Survival algorithm for Network deterministic failures

Consider an undirected network $G = (V,E)$ in which edge $e$ $\in$ $E$ fails after (deterministic) time $t(e) > 0$. Network failure occurs at the first instant in which $G$ is no longer connected. Let $m = |E|$ and assume the values $\{t(e): e \in E\}$ are distinct.

You wish to determine the instant $\tau$ at which the network fails.

1- Suppose you solve this problem via an intuitive algorithm in which you first sort the edges according to $t(e)$ and then remove the edges, one at a time, to determine if the network has failed. Establish the complexity of this algorithm.

My Answer: We can sort edges in $O(m\log n)$ time + removing edges takes $O(1)$ * the number of edges to be removed $O(m)$. So the complexity is $O(m^2)$.

2- Show that a variation of your intuitive algorithm from part a can determine $\tau$ in a reduced time complexity in which a factor of m is changed to log m.

My expectation: I think we might use a heap for storing edges but I am not sure how to implement it.

3- Using what you know about spanning trees, can you write a new algorithm to im­prove upon (or equal) the complexity of your algorithm from part b? (Hint: The network will be failed as soon as every spanning tree. contains a failed edge.)

My expectation: I believe we need to find all spanning trees but I am not sure if this will help reduce complexity.

Can anyone help me solving the given problem or direct me towards a reasonable solution?

Part b

Suppose $t(e_1)>t(e_2)>\cdots$, what you want is $e_i$ such that the graph with $e_1,\ldots,e_i$ is connected. Part a checks the graph with $e_1,\ldots,e_m$, then the graph with $e_1,\ldots,e_{m-1}$, and so on. This process can be improved by binary search, i.e. checking the graph with $e_1,\ldots,e_{m/2}$, then graph with $e_1,\ldots,e_{m/4}$ or with $e_1,\ldots,e_{3m/4}$ depending on the result of the first check, and so on.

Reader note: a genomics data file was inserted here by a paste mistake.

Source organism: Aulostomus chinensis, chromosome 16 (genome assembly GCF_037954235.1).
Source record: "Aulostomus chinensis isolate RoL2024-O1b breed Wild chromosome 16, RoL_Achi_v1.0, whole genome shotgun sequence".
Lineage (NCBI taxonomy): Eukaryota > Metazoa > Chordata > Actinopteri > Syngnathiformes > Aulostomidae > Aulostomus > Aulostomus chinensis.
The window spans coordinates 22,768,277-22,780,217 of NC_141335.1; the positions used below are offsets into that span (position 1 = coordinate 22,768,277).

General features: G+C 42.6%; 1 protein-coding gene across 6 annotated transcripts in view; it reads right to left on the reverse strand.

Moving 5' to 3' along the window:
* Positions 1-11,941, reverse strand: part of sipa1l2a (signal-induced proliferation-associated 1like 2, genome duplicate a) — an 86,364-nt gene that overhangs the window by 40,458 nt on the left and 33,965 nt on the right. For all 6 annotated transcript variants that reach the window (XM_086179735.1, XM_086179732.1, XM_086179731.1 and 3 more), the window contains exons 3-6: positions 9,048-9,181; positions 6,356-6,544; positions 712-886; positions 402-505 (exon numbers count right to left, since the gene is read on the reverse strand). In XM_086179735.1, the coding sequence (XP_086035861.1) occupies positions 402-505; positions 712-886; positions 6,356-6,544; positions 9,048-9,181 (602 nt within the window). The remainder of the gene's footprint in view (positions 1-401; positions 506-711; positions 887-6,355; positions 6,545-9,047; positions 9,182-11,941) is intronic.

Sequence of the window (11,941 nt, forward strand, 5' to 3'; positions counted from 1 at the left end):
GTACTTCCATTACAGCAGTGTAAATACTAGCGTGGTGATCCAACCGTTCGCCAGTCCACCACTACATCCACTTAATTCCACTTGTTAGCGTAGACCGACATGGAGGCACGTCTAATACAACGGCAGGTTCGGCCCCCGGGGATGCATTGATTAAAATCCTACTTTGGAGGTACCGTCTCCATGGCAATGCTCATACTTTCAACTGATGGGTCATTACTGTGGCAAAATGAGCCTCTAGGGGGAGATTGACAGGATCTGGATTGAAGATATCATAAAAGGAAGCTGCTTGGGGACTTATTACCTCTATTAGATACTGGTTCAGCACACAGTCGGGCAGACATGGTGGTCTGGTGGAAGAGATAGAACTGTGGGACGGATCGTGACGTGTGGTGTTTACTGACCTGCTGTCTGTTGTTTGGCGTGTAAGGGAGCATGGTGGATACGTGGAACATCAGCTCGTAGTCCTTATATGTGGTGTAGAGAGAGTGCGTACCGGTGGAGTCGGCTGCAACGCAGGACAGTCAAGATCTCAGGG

Part c

You don't need to check all spanning trees. You only need to find the spanning tree of whose edges the earliest failure time is maximized. This is known as a minimum bottleneck spanning tree (cost of an edge is the negative of its failure time).

• So, do you agree with me on the complexity of O(m^2) in part a ? .. that is what I am thinking about in part b but does the complexity drops to O(m log m)? – Bassem Apr 1 '18 at 12:57
• Yes, part a is $O(m^2)$. Binary search takes only $O(\log m)$ steps while each step costs $O(m)$. – xskxzr Apr 1 '18 at 13:37
• But, when we apply the binary search .. do we find the first instance $\tau$ in $O (m log m)$ because I believe we narrow the search but need when identifying $e_1,\ldots,e_{m/2}$ -for example- to search each arc that causes the first network disconnection .. am I right ? or my interpretation of the algorithm is wrong – Bassem Apr 1 '18 at 17:27
• You needn't search the edge causing the network disconnected. You only check whether the graph with $e_1,\ldots,e_{m/2}$ is connected. If yes, then check $e_1,\ldots,e_{m/4}$; if no, then check $e_1,\ldots,e_{3m/4}$, and so on. – xskxzr Apr 1 '18 at 17:37
• Oh .. I got it .. last question about part (c) .. I checked the minimum bottleneck spanning tree and found that it takes $O(m)$ time .. is that will be the complexity of the algorithm where I find minimum bottleneck spanning tree and pick the edge with the earliest failure time. or is there something more to be included ? – Bassem Apr 1 '18 at 18:05